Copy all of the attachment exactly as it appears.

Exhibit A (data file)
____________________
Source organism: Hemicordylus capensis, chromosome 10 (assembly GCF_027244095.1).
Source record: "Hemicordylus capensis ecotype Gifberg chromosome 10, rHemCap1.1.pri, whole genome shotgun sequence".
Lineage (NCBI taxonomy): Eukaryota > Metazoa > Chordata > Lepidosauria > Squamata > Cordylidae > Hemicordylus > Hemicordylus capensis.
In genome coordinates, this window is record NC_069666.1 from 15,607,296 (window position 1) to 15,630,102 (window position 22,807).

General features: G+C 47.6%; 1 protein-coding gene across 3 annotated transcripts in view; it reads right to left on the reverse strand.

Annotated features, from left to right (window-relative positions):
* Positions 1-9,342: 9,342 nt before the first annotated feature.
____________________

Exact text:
Source organism: Hemicordylus capensis, chromosome 10 (assembly GCF_027244095.1).
Source record: "Hemicordylus capensis ecotype Gifberg chromosome 10, rHemCap1.1.pri, whole genome shotgun sequence".
Lineage (NCBI taxonomy): Eukaryota > Metazoa > Chordata > Lepidosauria > Squamata > Cordylidae > Hemicordylus > Hemicordylus capensis.
In genome coordinates, this window is record NC_069666.1 from 15,607,296 (window position 1) to 15,630,102 (window position 22,807).

General features: G+C 47.6%; 1 protein-coding gene across 3 annotated transcripts in view; it reads right to left on the reverse strand.

Annotated features, from left to right (window-relative positions):
* Positions 1-9,342: 9,342 nt before the first annotated feature.